The magazine ‘The Reformation’ was again published under the editorship of Schilder. The last issue had been that of August 16, 1940, when German hands had halted the printing press. That was the issue of Volume 20, Number 45. The first issue published after the five-year gap was Volume 20, Number 46. Under his editorship it was probably amongst the best theological papers in the world. There followed a few busy years of teaching, preaching and writing, and then on March 23, 1952, precisely eight years to the day after he had been suspended from his office as minister of the word and professor, Schilder died of a massive heart attack. He was 61 years of age. Amongst his last words to a friend were, ‘It is well with me. I go to Jesus.’ So died one of the great Reformed theologians of the 20th century. On the day of his funeral some 4,000 people lined the streets of Kampen. There was a simple service and at his graveside John 17 was read.
SOME CAUTIOUS ASSESSMENTS
There are major contributions Dr. Klaas Schilder made to our understanding of the Christian faith.
1. Schilder recognised from the beginning the errors of the theology of neo-orthodoxy. Karl Barth was only four years older than Schilder. In 1919 Barth’s commentary on Romans appeared and fell like a bombshell on the playground of the theologians. Schleiermacher and Ritschl and their followers at that time controlled modernist thought — that theology which was ridiculed by Feurerbach as nothing more than a glorified anthropology. Against that Barth emphasised the transcendence of God. The Lord cannot be found in history or in human experience. Only by revelation can man know God, yet, even when God reveals himself to man, according to Karl Barth, he remains wholly hidden in that revelation. Barth did not make his point of departure from modernism the infallible Word and the sovereign God of Scriptures but the philosophical consciousness of autonomous modern man, of post-Kantian man. So Barth uses Reformed and biblical terminology but pours a radically alien content into that language. Schilder saw that, and within ten years of the appearance of Barth’s Romans had begun to sound an alarm concerning this theology. When the careers of Schilder and Berkouwer are compared you can see the detrimental consequences for the latter of coming under Barth’s influence. Cornelius Van Til, Schilder’s friend, concludes, ‘The Christ of Barth’s theology is a false Christ, a mirage, meaningless and devoid of ability to give sinners any help. But it is the only Christ that men can find if they will not submit their thinking to the obedience of Christ as he speaks in the Scriptures. A philosophy of egress and regress that covers itself with the name of Calvin, such is the theology of Karl Barth’ (Encyclopedia of Christianity, Volume One, p. 586).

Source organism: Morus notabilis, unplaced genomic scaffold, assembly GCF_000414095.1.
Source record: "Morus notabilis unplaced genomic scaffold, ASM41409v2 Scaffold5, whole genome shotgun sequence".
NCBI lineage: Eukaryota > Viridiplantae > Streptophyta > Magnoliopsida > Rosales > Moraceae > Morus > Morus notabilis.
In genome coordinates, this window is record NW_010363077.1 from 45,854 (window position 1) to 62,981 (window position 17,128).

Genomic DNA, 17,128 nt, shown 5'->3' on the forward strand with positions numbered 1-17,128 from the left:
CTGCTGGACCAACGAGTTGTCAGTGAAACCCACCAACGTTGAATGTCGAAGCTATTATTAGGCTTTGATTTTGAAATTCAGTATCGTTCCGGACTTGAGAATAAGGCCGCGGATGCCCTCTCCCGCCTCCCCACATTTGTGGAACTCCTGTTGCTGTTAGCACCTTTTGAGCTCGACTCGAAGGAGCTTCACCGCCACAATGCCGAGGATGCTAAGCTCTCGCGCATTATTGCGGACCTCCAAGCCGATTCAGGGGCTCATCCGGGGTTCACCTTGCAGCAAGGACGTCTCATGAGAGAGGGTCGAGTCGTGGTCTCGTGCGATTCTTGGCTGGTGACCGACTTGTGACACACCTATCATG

2. Schilder was right to see the dangers of justification being moved away from its central place in the gospel to be replaced by sanctification. The good news of Christianity is about what the Son of God by himself accomplished in his blameless life and royal death. It was not our feelings, our faith, our repentance that suffered and rose from the grace. It was the Lord Jesus Christ who completed the work which the Father gave him to do. The theme of the church’s testimony to the world is to be the story of God’s work on earth. What is central, because it is saving, is what was accomplished by the Saviour. We draw men’s attention away from our own experience to the redemption fashioned by Christ. Yes, there can be a petrified orthodoxy, but the answer to that is not, ‘Emphasise more of your own experience of the indwelling Saviour’ but to appreciate more the magnificent achievements of the Lord Jesus. The great spread of the faith recorded for us in the book of Acts centres upon the preaching of the mighty works of Christ. Salvation isn’t based partly or even mostly on God’s grace; we are saved by grace alone. We don’t relate to God partly, or even mostly, on the basis of faith; we are justified through faith alone. Forgiveness and freedom aren’t based partly or even mostly on Christ; forgiveness and freedom are based on Christ alone. Christians are justified by grace alone, through faith alone, in Christ alone. That, and that alone, is the foundation for spiritual freedom.